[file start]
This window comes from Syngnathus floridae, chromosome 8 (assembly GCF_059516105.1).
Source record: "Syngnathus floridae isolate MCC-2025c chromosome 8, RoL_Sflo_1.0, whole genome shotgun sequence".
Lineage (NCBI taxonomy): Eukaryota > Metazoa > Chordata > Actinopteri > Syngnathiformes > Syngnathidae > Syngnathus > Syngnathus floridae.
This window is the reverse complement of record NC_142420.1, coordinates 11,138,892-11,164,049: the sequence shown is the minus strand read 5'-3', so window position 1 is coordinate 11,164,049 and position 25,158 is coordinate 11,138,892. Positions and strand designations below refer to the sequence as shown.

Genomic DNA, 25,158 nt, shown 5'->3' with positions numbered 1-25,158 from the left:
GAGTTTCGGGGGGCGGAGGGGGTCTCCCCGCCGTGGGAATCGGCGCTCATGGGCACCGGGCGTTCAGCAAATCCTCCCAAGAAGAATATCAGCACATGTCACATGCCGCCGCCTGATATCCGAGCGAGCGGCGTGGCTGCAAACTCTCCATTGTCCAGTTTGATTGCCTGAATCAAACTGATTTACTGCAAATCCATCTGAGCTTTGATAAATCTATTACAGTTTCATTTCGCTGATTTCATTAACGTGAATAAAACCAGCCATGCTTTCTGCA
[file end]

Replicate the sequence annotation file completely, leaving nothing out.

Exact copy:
This window comes from Syngnathus floridae, chromosome 8 (assembly GCF_059516105.1).
Source record: "Syngnathus floridae isolate MCC-2025c chromosome 8, RoL_Sflo_1.0, whole genome shotgun sequence".
Lineage (NCBI taxonomy): Eukaryota > Metazoa > Chordata > Actinopteri > Syngnathiformes > Syngnathidae > Syngnathus > Syngnathus floridae.
This window is the reverse complement of record NC_142420.1, coordinates 11,138,892-11,164,049: the sequence shown is the minus strand read 5'-3', so window position 1 is coordinate 11,164,049 and position 25,158 is coordinate 11,138,892. Positions and strand designations below refer to the sequence as shown.

Genomic DNA, 25,158 nt, shown 5'->3' with positions numbered 1-25,158 from the left:
GAGTTTCGGGGGGCGGAGGGGGTCTCCCCGCCGTGGGAATCGGCGCTCATGGGCACCGGGCGTTCAGCAAATCCTCCCAAGAAGAATATCAGCACATGTCACATGCCGCCGCCTGATATCCGAGCGAGCGGCGTGGCTGCAAACTCTCCATTGTCCAGTTTGATTGCCTGAATCAAACTGATTTACTGCAAATCCATCTGAGCTTTGATAAATCTATTACAGTTTCATTTCGCTGATTTCATTAACGTGAATAAAACCAGCCATGCTTTCTGCA